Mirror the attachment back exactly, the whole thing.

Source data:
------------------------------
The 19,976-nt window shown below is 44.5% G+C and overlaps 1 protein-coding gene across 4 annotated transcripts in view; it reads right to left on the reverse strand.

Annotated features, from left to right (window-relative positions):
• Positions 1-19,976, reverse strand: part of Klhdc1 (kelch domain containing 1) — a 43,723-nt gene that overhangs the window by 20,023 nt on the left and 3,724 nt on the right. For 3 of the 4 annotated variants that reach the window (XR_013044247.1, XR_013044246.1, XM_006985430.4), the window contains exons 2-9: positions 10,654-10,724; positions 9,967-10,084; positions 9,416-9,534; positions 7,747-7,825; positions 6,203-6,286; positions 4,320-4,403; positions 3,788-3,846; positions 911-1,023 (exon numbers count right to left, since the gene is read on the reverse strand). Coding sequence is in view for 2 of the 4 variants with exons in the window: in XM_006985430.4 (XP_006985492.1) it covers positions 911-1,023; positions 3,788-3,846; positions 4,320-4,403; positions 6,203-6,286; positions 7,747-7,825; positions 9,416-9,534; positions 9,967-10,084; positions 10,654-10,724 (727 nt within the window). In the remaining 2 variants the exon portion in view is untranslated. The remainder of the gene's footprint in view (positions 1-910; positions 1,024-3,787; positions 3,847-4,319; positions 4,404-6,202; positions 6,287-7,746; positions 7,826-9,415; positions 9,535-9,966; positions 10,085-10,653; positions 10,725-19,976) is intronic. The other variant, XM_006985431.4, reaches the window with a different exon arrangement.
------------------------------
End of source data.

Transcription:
The 19,976-nt window shown below is 44.5% G+C and overlaps 1 protein-coding gene across 4 annotated transcripts in view; it reads right to left on the reverse strand.

Annotated features, from left to right (window-relative positions):
• Positions 1-19,976, reverse strand: part of Klhdc1 (kelch domain containing 1) — a 43,723-nt gene that overhangs the window by 20,023 nt on the left and 3,724 nt on the right. For 3 of the 4 annotated variants that reach the window (XR_013044247.1, XR_013044246.1, XM_006985430.4), the window contains exons 2-9: positions 10,654-10,724; positions 9,967-10,084; positions 9,416-9,534; positions 7,747-7,825; positions 6,203-6,286; positions 4,320-4,403; positions 3,788-3,846; positions 911-1,023 (exon numbers count right to left, since the gene is read on the reverse strand). Coding sequence is in view for 2 of the 4 variants with exons in the window: in XM_006985430.4 (XP_006985492.1) it covers positions 911-1,023; positions 3,788-3,846; positions 4,320-4,403; positions 6,203-6,286; positions 7,747-7,825; positions 9,416-9,534; positions 9,967-10,084; positions 10,654-10,724 (727 nt within the window). In the remaining 2 variants the exon portion in view is untranslated. The remainder of the gene's footprint in view (positions 1-910; positions 1,024-3,787; positions 3,847-4,319; positions 4,404-6,202; positions 6,287-7,746; positions 7,826-9,415; positions 9,535-9,966; positions 10,085-10,653; positions 10,725-19,976) is intronic. The other variant, XM_006985431.4, reaches the window with a different exon arrangement.